That is why I have no time to get the narc back or be angry...I would rather change my conditions and learn..tolerate tension etc.

    If every one around me is partaking in dualistic thinking then why is it that I should be tending to that position rather than making an effort in creating an awareness which bridges and informs about healing. So dualistic thinking is predominant...that doesn't make it more real it just makes the affects of this way of being more enforced acceptable and habitual.

    Dualistic thinking enables narcs to exist. My opinion. If certain kinds of experiences or behaviors were not viewed as being good...the N vocabulary would definitely require adjusting. narcs construct their tools in reference to a guaranteed out come . And they are guaranteed that no one will be able to look any deeper than that because dualistic thinking is easy & predictable & predominant. Changing triggers knocks them off course.when we are so sure about what 'good' looks and how it acts then the narc knows exactly what the mask will look like. Easy as pie and no one is going to question.

    Also bullies/narcs are not likely to hang around any person that is not going to be bullied. Of course not...there is no supply. So no they will not be taking chunks out if others who will do the same and thy will not take any chunks out of any body who does not give them attention. Thanks for Kathy Krajco words...she is the one that lent me this truth...ignore a narc I wold say narcs don't take chunks where they are ignored.

    Take note: bullies know how to find the nice people who do not take chunks because those nice people don't think they are allowed to because it is bad.They find people they can power over.

    Can i tell you how good it was the day I decided to be bad!!!!LOL

    Also I think that non dualistic thinking requires great effort.
    Dualistic is automatic. that is why it is so popular.

    Cheers :o)

  6. I think maybe I'm not using the 'right' words, LOL. Dualistic thinker, I'm not, if the term dualistic means Black and White.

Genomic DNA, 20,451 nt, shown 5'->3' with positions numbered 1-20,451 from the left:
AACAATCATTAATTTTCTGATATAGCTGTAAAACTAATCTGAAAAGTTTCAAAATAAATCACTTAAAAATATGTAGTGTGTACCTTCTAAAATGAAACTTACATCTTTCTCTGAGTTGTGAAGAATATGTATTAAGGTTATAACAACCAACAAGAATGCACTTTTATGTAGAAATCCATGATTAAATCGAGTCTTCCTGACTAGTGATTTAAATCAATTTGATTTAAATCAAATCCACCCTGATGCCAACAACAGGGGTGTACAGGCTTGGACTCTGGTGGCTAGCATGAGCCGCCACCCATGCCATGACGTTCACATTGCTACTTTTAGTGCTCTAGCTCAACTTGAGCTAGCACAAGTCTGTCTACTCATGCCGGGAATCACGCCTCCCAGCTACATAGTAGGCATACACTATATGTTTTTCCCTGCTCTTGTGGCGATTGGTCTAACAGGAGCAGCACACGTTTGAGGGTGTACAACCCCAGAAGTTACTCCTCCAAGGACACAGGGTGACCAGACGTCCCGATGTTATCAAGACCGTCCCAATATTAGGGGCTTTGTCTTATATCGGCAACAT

In fact, a little more 'right versus wrong' thinking might have kept me from giving narcissists the benefit of the doubt. Like calling a spade a spade and then shoveling them out of my life. But NO! I had to go and look at bad behavior in shades of gray. LOL

    Let me think about your last message and see where I'm not explaining myself very well. Black and white thinking is a stage we all go through as kids and I'm not suggesting this is healthy as adults.

    I kinda think we're talking about the same thing but I lack words to better define my meaning.

    I'm kinda getting old, anonymous. It'll take me a little while to retrieve the correct words from my brain files. But I'll find 'em!


  7. I think the words I was looking for are ‘relative world’ and ‘absolute world’. I always viewed my dual perspective as the Real World and the Spiritual World.

    I recalled a dialogue between Andrew Cohen and Ken Wilber that you may find interesting. In this particular article, they discuss Good and Evil and the relative world:

    COHEN: So here we are in postmodern America, up to our necks in a culture of narcissism, devoid of an authentic moral framework for making value distinctions. What happens when an individual has an enlightenment experience in this context? Let's say they taste nonduality, glimpse emptiness, are overwhelmed by fullness, see that all is One and One is all. They experience the truth beyond good and evil, beyond opposites. But how is that extraordinary experience going to help them navigate this complex, ever-evolving, ever-changing world system that we are all a part of?